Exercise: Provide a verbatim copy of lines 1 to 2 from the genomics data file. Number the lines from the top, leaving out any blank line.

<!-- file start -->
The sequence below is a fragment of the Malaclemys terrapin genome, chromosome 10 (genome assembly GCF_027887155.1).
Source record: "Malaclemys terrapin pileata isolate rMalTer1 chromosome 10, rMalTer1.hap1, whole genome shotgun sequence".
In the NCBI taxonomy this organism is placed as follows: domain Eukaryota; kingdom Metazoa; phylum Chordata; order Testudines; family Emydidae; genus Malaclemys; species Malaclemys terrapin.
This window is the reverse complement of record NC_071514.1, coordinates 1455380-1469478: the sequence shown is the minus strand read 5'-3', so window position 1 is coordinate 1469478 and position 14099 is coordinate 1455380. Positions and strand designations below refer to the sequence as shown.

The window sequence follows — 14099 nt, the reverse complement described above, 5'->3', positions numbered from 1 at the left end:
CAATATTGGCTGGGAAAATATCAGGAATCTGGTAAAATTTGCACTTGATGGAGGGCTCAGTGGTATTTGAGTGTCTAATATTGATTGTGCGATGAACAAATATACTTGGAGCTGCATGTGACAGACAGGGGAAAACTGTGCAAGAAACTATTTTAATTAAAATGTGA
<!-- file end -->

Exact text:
The sequence below is a fragment of the Malaclemys terrapin genome, chromosome 10 (genome assembly GCF_027887155.1).
Source record: "Malaclemys terrapin pileata isolate rMalTer1 chromosome 10, rMalTer1.hap1, whole genome shotgun sequence".